Thursday, 14 April 2011

Know Your Enemy: The Export Credit Guarantee Department

In December 2006, a little know Government department became part of a national scandal when Tony Blair called on the Serious Fraud Office to drop a corruption investigation into how a British arms company secured a massive Saudi Arabian arms deal during the 1980s. The controversial deal had been insured by the British government through the Export Credits Guarantee Department (ECGD).

The Al-Yamamah deal was the biggest arms deal in British history, and had been controversial even when first discussed by the Thatcher government the mid-1980s. By 2004, the Serious Fraud Office had began looking at alleged corruption in the deal – notably that the sales had been overpriced in order to pay off and entertain members of the Saudi Royal Family.

Only at the end of 2006, amidst negotiations for a further Saudi arms deal, did Blair ask the SFO to drop the inquiry, which it did. Opposition MP Vince Cable said at the time that the decision to drop the case: “has undermined the rule of law and Britain’s reputation” and made a mockery of Gordon Brown’s fondness for lecturing the developing world on corruption.

Today that same MP, Vince Cable, is effectively in charge of the ECGD, answerable as it is to the Department for Business, Skills and Innovation. To date, little has been announced by way of reform.

What is the ECGD?

The ECGD exists to support British exports by providing them with a sort of insurance. It normally supports big companies involved in big projects in the developing world. In fact, over the last 10 years, ECGD support for fossil fuels, arms sales and aerospace (aeroplanes) has accounted for around 75% of its work. Last year one single company, Airbus, received 89% of ECGD support.

From arms sales to dictators to oil and gas pipelines through to mega-dams, ECGD has backed projects which have been implicated in corruption, environmental destruction and human rights abuses.

Even worse, when deals go wrong, it is often the developing country that ends up in debt. The ECGD pays out insurance (backed by the British taxpayer) and the amount becomes a debt of the country where the project took place.

Today, developing countries owe £2 billion of debt to the ECGD and have repaid £2.9 billion since 2005.

Arms sales and controlling energy supplies

To really get to grips with the problem with the ECGD, you only need to look at some of their past projects. Indonesia currently ‘owes’ the ECGD over £500 million, most of which was run-up selling British weapons to the brutal General Suharto in the 1980s and ‘90s.

Suharto killed between 500,000 and 1 million activists during his first year in office and conducted a 24-year occupation of East Timor. From 1994, Suharto bought half of his military equipment from the UK, supported by the ECGD. Some of these weapons, including Hawk aircraft, Scorpion tanks and water cannons, were sighted in use against civilians, including during the attack on Aceh. Yet the current Indonesian government is still paying for these tools of repression.

As fossil fuels become more difficult to access, export credits are again used to protect ‘British interests’ throughout the world. That’s why ECGD supported the Baku-Tiblisi-Ceyhan pipeline – an oil pipeline connecting up the Azeri oil field in the Caspian Sea to the Mediterranean, passing through Azerbaijan, Georgia and Turkey. The pipeline started pumping up to a million barrels of oil a day in 2006.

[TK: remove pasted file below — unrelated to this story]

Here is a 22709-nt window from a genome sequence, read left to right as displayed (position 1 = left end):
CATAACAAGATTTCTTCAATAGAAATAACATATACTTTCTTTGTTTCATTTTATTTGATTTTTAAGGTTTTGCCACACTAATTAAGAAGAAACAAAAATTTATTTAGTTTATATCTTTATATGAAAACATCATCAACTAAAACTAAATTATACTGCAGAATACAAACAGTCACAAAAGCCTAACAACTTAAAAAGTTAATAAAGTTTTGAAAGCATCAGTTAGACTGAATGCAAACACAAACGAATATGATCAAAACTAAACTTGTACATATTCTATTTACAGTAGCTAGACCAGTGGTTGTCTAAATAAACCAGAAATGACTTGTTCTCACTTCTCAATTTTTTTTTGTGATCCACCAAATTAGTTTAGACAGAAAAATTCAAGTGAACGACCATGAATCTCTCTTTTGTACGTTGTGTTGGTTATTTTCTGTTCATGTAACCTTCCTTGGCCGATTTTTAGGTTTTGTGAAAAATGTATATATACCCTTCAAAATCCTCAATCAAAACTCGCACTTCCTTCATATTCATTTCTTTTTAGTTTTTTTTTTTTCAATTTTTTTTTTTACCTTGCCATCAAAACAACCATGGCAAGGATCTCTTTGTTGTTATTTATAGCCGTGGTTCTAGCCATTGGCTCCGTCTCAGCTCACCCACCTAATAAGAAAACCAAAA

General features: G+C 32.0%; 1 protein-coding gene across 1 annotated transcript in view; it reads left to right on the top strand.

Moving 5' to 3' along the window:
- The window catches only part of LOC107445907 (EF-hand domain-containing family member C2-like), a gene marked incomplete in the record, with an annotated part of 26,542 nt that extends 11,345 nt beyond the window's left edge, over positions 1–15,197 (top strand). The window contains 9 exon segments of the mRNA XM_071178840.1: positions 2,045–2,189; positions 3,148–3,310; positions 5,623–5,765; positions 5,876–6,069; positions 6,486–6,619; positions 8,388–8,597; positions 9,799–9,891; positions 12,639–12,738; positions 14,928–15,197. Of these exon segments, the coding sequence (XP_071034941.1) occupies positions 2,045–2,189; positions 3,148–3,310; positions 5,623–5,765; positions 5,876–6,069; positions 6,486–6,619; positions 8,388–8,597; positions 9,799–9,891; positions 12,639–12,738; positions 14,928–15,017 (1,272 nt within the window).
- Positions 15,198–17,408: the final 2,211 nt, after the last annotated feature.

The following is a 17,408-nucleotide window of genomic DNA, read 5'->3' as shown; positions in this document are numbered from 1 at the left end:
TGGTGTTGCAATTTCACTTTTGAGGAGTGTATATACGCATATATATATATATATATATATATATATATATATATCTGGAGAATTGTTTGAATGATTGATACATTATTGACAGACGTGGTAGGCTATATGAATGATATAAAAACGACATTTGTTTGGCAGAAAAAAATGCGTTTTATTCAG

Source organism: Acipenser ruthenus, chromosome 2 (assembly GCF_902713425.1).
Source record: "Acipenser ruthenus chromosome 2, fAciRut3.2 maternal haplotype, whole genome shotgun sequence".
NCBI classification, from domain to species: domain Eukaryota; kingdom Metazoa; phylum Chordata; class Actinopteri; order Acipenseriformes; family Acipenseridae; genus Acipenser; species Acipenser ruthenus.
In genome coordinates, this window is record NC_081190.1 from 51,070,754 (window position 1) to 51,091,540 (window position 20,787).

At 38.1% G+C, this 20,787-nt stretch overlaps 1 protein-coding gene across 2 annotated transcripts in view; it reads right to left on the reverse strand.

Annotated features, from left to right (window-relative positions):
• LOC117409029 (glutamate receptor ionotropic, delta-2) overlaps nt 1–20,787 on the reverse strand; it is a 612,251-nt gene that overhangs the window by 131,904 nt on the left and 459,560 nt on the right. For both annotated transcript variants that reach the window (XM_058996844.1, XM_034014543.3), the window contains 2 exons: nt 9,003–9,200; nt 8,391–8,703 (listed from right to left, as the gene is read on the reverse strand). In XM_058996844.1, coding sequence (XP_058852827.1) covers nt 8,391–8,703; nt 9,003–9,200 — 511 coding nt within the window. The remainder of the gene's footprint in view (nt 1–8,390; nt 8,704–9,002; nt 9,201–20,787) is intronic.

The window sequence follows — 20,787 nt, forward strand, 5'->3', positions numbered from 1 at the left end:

The pipeline included a series of controversial agreements between oil companies and the countries involved, which gave those companies special legal status. In essence, the agreements took priority over all national laws except the constitution, and prevented any new laws, including improvements in environmental or human rights laws, from affecting the companies' profits. Amnesty International argued that these agreements “effectively create a ‘rights-free corridor’ for the pipeline”.

There’s more where they came from. Like a hydro-electric power station in Kenya which cost four times what it should have done and produced only a fraction of the power promised. The Kenyan press called the project “a stinking scandal” for which the Kenyan government are still repaying.

Then there’s a power station in Dabhol, India. In June 2001 the station was closed after the electricity board decided not to buy any more power from the plant because it cost four times more than other domestic power producers. The power plant now sits dormant and a country in which 450 million people are living in extreme poverty, faces a compensation bill for a project that has not served its needs.

Promoting a green and pleasant land?

In a recession, export credits are presented as a key way that the British government can support struggling industry and re-stimulate the British economy.

But what sort of economy is the ECGD currently promoting? Sure it could help struggling British exporters at the leading edge of useful innovation. It could help create jobs in renewable energy sectors. But there isn’t much chance of that when the ECGD does not even have a policy on climate change.

While campaigners have given ECGD a relatively easy ride in recent years, business lobbyists have been pushing back on the already poor standards that do exist. Early in 2010, the Labour Government watered ECGD standards down. One example of what this change will mean is that smaller investments will no longer be screened for any sort of social or environmental impact – even on issues as significant as child labour and forced labour.

This means supporting British interests at the expense of human rights abuses, environmental destruction and corruption in other parts of the world. If we want to avoid another generation of reckless projects and toxic debts, we need to change the ECGD now.

This article first appeared in Red Pepper.

No comments: